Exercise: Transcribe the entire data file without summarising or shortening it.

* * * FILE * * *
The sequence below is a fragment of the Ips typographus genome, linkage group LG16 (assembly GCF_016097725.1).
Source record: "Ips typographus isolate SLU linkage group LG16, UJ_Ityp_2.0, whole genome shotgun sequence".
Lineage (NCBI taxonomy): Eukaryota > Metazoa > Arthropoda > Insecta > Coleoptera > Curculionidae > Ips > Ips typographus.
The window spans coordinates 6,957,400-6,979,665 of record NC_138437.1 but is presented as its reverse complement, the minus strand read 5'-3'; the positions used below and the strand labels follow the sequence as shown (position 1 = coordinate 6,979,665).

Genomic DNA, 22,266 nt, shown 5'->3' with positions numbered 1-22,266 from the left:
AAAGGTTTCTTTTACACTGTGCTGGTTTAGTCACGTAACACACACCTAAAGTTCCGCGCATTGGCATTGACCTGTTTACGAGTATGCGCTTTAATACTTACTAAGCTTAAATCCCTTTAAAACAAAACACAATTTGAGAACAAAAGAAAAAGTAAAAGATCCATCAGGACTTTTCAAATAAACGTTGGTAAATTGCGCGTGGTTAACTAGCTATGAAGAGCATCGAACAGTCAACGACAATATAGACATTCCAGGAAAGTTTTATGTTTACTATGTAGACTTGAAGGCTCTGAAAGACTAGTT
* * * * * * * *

The sequence below is a fragment of the Ips typographus genome, linkage group LG16 (assembly GCF_016097725.1).
Source record: "Ips typographus isolate SLU linkage group LG16, UJ_Ityp_2.0, whole genome shotgun sequence".
Lineage (NCBI taxonomy): Eukaryota > Metazoa > Arthropoda > Insecta > Coleoptera > Curculionidae > Ips > Ips typographus.
The window spans coordinates 6,957,400-6,979,665 of record NC_138437.1 but is presented as its reverse complement, the minus strand read 5'-3'; the positions used below and the strand labels follow the sequence as shown (position 1 = coordinate 6,979,665).

Genomic DNA, 22,266 nt, shown 5'->3' with positions numbered 1-22,266 from the left:
AAAGGTTTCTTTTACACTGTGCTGGTTTAGTCACGTAACACACACCTAAAGTTCCGCGCATTGGCATTGACCTGTTTACGAGTATGCGCTTTAATACTTACTAAGCTTAAATCCCTTTAAAACAAAACACAATTTGAGAACAAAAGAAAAAGTAAAAGATCCATCAGGACTTTTCAAATAAACGTTGGTAAATTGCGCGTGGTTAACTAGCTATGAAGAGCATCGAACAGTCAACGACAATATAGACATTCCAGGAAAGTTTTATGTTTACTATGTAGACTTGAAGGCTCTGAAAGACTAGTT